THREE little words to sum up a big idea. From “education, education, education” to “protect the NHS”, the rule of three rules, ok. But which three? The Sunday politics shows had several to choose from after another tumultuous seven days, and an even livelier week ahead.

Did viewers want to hear about “stop the boats” and the Home Secretary’s visit to Rwanda? The media who hitched a ride with Suella Braverman thought that was the story of the day (Sky News was not invited, as presenter Sophy Ridge was keen to point out).

Or was the story “stop the vote” after the continuing chaos in the race to become SNP leader and First Minister?

Or “stop Boris Johnson” ahead of his crunch appearance before the Commons privileges committee on Wednesday?

For politics red in tooth and claw it was hard to beat what was happening in Scotland. As long as you could keep pace with events, that is.



Sophy Ridge explained the difficulty in the introduction to her pre-recorded interview with leadership contender Kate Forbes.

“Kate Forbes does not do interviews on Sunday for religious reasons,” said Ridge. “Usually it would be no big deal to pre-record an interview with a politician, but when it comes to the SNP it turns out two days really is an awfully long time in politics.

“Since her interview the head of communications quit after unwittingly giving our false information about SNP membership numbers, and now the party’s chief executive, Peter Murrell, has also resigned after taking responsibility for the fiasco.”

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A pre-recorded interview clearly had been a problem on a fast-moving story like this. Sky should be commended for its transparency. It is the first time I have heard an interviewer bring up Sunday working in relation to Ms Forbes. What is not clear is how this would operate if she became First Minister. Does it, for example, only apply to media interviews or would it extend to Scottish Government business in general?

On Ridge on Sunday, Ms Forbes said she did not have concerns about the integrity of the party’s election.

“I have full confidence in the integrity of the election. I’m certainly confident that whoever is elected is the person who SNP members will have chosen.”

BBC1’s Sunday with Laura Kuenssberg was luckier, or wiser. Kuenssberg had spoken to Ms Forbes “an hour or so” after the SNP chief executive quit on Saturday, and a day after the resignation of media chief Murray Foote on the Friday.

Was she confident that the contest was being run fairly, asked Kuenssberg, or would she still like there to be an independent auditor?

“I have full confidence and trust in the process,” she replied. “The point I made around an independent auditor was to try and give as much trust and confidence to those that were voting. It’s fairly standard common practice in election contests for there to be that third party independent auditing, and I would hope that we can get to the end of this contest knowing that the decisions that SNP members are taking when they vote is the decision that they truly want.”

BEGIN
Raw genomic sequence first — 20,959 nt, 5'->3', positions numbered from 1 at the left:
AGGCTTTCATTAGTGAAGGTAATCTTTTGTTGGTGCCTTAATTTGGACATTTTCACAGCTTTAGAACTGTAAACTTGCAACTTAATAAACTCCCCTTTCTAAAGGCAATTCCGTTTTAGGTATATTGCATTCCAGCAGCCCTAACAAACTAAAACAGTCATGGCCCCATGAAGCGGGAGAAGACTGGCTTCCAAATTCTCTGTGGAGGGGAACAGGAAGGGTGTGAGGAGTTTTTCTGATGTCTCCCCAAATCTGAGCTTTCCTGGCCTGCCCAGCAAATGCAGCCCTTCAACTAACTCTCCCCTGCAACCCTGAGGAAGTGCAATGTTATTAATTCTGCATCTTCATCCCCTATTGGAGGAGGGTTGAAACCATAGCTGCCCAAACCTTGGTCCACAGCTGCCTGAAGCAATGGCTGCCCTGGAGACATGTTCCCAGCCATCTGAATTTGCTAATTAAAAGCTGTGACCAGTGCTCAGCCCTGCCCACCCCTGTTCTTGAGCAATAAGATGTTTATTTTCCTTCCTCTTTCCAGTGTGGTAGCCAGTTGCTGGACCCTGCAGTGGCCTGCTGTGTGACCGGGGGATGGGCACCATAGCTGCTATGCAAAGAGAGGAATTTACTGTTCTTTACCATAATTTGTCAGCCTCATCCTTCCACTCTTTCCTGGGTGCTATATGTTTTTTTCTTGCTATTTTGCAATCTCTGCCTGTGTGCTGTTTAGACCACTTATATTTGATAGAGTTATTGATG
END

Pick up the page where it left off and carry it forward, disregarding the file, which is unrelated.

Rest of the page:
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During the panel discussion later, it was Ms Forbes’ soon-to-be former boss who came under fire. Justine Roberts, founder and chief executive of the Mumsnet website, said of Nicola Sturgeon: “There are some people on Mumsnet who certainly don’t share her beliefs or policy on self-identification but generally speaking she has been a great advert for women.

“What I would say is any business leader has to have a succession plan and she seems to have completely failed on that. Look at the chaos we’ve got now.”

BBC Scotland’s The Sunday Show was top of the broadcasters with a live interview with Mike Russell, SNP president and now interim chief executive.

"This has not been an edifying process,” he told presenter Martin Geissler. “There hasn't been a contested leadership in the SNP for 19 years, and it shows."

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He said he did not know what the membership numbers were because they were reported once a year. When published they were “a surprise” to him.

On the drop in members from 104.000 two years ago to 72,000 today, Geissler asked who had been “sitting on” those figures.



"We were losing members and we were losing members that we should have known about, absolutely," said Mr Russell. “We clearly were not told about that. That is something I want to know why that took place, but I don't want to know it this week.

"What I want to know this week is have we got a process we can complete and we can get a new leader of the party and somebody who will have to then gain the trust of the people of Scotland."